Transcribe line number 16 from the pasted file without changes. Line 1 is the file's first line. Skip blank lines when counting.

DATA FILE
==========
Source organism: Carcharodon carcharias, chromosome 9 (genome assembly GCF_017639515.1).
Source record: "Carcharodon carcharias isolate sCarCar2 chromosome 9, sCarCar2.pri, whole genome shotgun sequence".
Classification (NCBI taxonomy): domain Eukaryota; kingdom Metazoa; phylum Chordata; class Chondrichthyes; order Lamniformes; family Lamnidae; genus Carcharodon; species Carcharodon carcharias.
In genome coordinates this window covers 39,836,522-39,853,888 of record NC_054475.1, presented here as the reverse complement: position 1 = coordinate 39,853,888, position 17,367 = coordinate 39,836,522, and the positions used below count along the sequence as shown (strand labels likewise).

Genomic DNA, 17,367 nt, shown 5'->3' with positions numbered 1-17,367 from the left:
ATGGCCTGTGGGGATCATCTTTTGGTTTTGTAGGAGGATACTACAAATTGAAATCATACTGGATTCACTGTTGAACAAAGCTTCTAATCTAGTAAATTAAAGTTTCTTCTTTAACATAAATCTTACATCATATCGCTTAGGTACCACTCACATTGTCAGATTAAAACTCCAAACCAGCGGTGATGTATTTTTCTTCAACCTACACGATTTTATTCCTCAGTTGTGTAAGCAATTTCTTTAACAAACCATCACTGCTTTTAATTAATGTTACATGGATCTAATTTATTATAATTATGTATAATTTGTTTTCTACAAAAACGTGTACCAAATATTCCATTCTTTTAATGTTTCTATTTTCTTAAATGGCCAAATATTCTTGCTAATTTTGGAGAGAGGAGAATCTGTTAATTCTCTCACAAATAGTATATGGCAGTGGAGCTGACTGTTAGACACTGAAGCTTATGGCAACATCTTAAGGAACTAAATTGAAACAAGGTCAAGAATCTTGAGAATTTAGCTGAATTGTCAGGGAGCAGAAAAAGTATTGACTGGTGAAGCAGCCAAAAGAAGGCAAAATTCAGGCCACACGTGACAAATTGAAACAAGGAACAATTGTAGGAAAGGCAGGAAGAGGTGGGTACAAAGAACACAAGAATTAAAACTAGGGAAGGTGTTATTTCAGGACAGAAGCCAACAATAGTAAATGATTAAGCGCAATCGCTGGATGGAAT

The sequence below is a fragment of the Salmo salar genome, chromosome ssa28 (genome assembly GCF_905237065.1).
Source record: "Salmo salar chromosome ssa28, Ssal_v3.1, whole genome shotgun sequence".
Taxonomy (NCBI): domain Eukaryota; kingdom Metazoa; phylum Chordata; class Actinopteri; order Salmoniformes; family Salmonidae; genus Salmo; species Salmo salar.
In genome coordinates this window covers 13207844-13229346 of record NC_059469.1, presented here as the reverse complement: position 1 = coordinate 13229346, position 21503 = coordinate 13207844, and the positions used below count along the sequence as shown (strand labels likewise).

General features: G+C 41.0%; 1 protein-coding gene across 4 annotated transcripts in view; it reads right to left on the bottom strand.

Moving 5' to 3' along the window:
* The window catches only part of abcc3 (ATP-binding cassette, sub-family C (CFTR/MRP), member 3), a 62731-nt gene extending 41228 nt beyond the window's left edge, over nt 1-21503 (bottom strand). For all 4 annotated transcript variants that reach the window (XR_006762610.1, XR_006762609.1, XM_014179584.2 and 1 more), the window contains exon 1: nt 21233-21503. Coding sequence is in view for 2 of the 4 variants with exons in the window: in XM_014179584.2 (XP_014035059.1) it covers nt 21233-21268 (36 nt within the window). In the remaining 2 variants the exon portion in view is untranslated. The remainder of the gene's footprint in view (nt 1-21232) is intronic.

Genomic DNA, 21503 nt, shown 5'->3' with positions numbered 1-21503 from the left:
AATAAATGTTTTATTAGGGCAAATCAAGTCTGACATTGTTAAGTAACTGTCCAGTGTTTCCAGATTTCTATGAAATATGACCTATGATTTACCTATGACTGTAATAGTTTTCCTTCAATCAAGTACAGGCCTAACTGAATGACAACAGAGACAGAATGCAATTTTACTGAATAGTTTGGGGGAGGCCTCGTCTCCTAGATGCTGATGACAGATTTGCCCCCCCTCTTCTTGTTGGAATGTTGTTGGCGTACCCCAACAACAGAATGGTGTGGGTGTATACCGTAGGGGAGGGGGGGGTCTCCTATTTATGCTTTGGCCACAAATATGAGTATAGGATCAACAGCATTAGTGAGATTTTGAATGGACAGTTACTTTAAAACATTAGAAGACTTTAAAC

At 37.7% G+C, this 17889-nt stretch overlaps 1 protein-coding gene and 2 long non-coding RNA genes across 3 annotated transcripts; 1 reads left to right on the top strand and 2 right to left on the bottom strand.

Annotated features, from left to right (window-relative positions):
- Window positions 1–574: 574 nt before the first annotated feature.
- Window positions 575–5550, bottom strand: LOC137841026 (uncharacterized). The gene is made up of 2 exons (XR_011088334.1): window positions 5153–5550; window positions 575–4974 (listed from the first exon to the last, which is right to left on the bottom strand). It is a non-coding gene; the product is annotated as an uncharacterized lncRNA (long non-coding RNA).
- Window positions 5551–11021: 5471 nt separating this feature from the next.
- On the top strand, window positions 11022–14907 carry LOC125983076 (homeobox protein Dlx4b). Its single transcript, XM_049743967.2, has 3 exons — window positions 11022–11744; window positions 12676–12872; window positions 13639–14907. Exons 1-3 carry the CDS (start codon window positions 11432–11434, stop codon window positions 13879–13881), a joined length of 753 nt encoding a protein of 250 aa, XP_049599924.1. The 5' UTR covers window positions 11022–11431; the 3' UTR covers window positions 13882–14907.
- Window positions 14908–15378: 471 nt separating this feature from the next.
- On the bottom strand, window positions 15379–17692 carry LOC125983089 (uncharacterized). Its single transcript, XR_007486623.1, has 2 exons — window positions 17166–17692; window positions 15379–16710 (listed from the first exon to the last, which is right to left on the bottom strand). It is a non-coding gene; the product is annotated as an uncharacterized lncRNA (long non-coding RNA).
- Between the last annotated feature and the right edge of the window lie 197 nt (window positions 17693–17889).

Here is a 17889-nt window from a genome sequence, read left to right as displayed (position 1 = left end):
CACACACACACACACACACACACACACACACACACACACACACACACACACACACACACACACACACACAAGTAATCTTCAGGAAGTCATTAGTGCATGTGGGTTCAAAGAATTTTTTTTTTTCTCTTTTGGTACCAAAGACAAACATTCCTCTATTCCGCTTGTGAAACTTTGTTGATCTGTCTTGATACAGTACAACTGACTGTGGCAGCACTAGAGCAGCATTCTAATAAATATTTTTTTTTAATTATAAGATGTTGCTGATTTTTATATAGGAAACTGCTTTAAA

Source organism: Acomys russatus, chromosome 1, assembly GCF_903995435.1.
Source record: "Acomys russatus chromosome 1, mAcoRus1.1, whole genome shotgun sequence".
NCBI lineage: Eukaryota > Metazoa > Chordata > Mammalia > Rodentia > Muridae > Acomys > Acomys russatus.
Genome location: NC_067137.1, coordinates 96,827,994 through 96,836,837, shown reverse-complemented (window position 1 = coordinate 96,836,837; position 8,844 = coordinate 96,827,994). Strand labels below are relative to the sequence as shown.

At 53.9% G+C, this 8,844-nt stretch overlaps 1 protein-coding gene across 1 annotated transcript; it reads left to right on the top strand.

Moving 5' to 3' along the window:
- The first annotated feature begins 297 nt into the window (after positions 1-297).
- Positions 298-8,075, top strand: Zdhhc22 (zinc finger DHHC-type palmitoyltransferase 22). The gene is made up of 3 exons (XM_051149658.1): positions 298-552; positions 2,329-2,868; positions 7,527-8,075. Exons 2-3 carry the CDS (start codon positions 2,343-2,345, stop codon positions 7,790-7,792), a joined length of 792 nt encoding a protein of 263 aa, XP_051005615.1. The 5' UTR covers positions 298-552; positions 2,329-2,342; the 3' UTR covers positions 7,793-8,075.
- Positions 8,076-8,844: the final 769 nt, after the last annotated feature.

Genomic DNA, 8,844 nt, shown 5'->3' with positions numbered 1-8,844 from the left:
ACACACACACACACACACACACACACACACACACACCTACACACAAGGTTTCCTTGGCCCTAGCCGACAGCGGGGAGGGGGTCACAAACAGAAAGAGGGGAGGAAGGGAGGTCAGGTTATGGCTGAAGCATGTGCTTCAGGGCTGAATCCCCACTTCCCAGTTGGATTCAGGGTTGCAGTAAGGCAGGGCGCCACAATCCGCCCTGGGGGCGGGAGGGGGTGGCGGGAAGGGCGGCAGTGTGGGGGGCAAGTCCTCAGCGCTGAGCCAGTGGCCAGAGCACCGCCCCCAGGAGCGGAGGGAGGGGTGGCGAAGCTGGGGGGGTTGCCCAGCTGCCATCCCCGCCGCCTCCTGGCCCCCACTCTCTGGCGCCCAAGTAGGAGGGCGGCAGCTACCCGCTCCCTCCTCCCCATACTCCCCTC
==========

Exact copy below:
At 37.7% G+C, this 17889-nt stretch overlaps 1 protein-coding gene and 2 long non-coding RNA genes across 3 annotated transcripts; 1 reads left to right on the top strand and 2 right to left on the bottom strand.